LAS VEGAS -- Marcus Allen has earned his share of accolades. He's a Heisman Trophy-winning running back who also owns Super Bowl and regular-season MVP awards and has been named an Offensive Rookie of the Year, NFL Comeback Player of the Year and a Pro Football Hall of Famer.
Allen spent 16 seasons in the NFL and has taken on the role of mentor to Las Vegas Raiders first-team All-Pro running back Josh Jacobs. So, yeah, Allen has a sense of the frustration that Jacobs has in his decision not to sign his $10.091 million franchise tag and stay away from the Raiders, as well as an annoyance at how the position has been devalued monetarily throughout the league.
"I’m just going to say it -- it's almost like collusion. They decided that the running back position is one that their productivity is only for a short period of time, instead of looking at each and every one individually. They've decided, as a group, that they're not going to pay them. So, I can understand what [running backs are] thinking and what they're feeling. So, hopefully things get resolved, because to me, [Jacobs is] like the heart and soul of the team."
Allen, in town for the Raiders' alumni weekend, spoke glowingly last year of Jacobs, though he said he had not spoken with him of late.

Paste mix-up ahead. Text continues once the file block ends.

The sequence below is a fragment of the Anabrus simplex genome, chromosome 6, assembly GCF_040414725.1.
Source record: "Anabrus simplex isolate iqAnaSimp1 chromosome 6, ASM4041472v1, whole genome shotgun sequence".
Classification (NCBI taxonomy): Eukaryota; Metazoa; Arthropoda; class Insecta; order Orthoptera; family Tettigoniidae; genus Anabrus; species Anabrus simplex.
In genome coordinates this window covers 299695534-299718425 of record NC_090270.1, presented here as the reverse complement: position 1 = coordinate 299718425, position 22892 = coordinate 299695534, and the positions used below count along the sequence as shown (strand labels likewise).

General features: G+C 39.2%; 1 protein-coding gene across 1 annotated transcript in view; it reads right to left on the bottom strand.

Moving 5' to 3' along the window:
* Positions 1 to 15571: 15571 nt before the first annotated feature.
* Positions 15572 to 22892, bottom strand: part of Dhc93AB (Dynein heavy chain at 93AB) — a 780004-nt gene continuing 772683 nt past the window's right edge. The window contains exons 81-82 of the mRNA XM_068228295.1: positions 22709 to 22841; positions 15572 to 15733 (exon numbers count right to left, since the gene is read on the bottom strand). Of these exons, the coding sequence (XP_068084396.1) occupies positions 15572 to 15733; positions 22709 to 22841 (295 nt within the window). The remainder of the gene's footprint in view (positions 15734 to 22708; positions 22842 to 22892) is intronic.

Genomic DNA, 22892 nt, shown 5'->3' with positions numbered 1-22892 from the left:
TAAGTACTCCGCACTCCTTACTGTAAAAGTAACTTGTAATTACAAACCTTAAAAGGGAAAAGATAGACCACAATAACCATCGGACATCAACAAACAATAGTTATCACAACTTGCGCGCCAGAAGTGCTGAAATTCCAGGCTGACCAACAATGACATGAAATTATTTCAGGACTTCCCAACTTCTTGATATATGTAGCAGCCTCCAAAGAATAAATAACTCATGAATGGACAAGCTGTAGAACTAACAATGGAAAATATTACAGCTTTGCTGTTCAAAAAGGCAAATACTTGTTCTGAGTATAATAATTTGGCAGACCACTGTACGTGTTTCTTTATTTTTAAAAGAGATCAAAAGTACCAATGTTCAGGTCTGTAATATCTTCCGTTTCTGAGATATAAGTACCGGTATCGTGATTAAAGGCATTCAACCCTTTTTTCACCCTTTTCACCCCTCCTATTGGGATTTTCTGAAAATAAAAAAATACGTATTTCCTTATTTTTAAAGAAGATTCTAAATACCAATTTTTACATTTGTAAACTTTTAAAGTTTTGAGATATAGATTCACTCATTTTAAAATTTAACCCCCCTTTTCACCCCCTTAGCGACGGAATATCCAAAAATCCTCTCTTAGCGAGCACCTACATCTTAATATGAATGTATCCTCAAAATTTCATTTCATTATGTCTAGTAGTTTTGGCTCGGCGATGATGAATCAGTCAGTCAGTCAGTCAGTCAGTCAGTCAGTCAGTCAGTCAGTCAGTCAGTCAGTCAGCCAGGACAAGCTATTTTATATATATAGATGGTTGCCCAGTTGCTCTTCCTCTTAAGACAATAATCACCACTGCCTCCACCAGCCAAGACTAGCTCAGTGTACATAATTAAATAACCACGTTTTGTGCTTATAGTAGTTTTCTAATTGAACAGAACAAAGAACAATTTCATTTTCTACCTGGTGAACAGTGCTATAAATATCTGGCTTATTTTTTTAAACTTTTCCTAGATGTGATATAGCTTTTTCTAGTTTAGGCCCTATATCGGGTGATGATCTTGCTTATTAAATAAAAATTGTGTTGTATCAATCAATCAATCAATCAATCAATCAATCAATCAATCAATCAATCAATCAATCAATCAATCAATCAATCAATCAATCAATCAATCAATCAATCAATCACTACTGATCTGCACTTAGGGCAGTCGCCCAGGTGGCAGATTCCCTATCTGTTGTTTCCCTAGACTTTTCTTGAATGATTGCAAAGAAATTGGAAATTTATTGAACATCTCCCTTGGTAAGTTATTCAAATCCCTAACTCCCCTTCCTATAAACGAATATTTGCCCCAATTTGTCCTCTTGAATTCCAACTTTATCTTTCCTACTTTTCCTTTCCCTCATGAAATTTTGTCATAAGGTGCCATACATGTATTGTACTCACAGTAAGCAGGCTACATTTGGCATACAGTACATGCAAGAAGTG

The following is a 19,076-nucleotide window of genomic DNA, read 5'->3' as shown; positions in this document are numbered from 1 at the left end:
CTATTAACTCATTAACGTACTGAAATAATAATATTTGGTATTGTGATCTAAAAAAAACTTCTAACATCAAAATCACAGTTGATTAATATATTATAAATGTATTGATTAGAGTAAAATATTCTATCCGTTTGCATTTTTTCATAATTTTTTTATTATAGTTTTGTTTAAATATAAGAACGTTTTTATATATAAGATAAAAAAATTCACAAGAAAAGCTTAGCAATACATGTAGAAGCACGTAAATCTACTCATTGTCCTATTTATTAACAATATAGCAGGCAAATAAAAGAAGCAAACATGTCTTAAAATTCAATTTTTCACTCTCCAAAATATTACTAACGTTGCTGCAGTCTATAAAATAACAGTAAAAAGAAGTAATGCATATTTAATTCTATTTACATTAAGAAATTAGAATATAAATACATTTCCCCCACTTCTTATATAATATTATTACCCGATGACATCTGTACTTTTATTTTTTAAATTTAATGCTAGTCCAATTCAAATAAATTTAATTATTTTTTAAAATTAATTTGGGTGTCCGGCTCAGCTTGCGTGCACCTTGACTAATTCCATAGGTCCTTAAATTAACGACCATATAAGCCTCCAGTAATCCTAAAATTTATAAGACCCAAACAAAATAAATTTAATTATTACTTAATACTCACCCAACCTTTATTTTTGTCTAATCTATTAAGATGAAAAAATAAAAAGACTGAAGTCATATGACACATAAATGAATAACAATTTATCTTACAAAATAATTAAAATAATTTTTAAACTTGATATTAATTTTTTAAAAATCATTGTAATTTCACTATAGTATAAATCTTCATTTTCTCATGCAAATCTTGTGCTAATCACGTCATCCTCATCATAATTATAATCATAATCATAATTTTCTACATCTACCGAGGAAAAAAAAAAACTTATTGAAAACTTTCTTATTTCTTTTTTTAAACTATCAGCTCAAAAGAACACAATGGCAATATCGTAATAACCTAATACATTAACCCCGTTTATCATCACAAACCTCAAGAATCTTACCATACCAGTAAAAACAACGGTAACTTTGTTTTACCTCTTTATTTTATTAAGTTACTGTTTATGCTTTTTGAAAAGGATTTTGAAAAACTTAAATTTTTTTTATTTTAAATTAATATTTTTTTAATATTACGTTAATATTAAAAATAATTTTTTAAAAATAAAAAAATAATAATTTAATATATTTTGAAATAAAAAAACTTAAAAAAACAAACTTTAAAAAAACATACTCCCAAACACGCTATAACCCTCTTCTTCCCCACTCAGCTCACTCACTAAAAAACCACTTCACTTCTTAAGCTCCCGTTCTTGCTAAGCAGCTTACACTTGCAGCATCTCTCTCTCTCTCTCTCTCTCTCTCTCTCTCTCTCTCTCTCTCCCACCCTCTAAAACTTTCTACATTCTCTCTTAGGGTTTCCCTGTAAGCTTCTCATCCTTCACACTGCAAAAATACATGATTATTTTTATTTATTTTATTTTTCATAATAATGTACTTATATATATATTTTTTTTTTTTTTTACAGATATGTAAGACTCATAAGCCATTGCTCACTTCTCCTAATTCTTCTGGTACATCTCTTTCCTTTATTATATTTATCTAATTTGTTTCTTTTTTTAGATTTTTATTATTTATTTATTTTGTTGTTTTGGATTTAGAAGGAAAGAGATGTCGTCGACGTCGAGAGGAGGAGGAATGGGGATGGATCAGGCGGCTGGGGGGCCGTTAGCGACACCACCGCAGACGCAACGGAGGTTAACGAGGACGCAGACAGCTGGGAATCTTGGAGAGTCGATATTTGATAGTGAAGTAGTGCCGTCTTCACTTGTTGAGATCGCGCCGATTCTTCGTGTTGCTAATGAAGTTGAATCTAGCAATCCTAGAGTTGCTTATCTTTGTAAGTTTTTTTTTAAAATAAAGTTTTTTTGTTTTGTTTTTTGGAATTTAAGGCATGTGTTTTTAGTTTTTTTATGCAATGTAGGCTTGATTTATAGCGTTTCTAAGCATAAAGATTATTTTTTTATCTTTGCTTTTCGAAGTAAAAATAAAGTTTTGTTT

Jacobs ran for 1,653 yards in 2022, becoming the first Raiders player to lead the NFL in rushing since Allen did in his MVP season of 1985. Jacobs scored 12 touchdowns and caught 53 passes for 400 yards -- all after the incoming regime of coach Josh McDaniels and general manager Dave Ziegler declined to pick up the fifth-year option on the running back, a first-round pick in 2019 out of Alabama.
McDaniels, whose offenses had previously used a running back-by-committee approach, adapted to Jacobs' productivity and said the team would welcome him back with open arms if/when he chose to return.
"You go with what's the best thing to do for the team," McDaniels said earlier in training camp. "And certainly, that was [Jacobs] last year. And I wouldn't expect that to be different this year."
Still, second-year back Zamir White has been getting the first-team reps and rushed for 43 yards and a TD on 13 carries against the Niners, while Sincere McCormick rushed for 27 yards on nine attempts with a touchdown run and a touchdown reception. Veteran Ameer Abdullah rushed for 22 yards on five carries and recent signee Damien Williams carried the ball four times for 15 yards. Brandon Bolden and Brittain Brown have been banged up in training camp.
"Next to the quarterback, we're the best friends that they have on the field," Allen said of running backs. "Most people would think of wide receivers, but [backs] still block and tackle. Running the football, especially at the end of the year, matters most. Because you don't really ... get towards the Super Bowl or get in that conversation unless you can run the ball. It's just the essence of football. Everything else is sort of playing flag football.
"The running back really is the essence of football. You can throw the ball all over the field, it looks great. I know a lot of fans are excited about this stuff, but the essence of the game is running the ball."
Asked if he was surprised that Jacobs was not with the team, Allen said softly, "Nothing surprises me."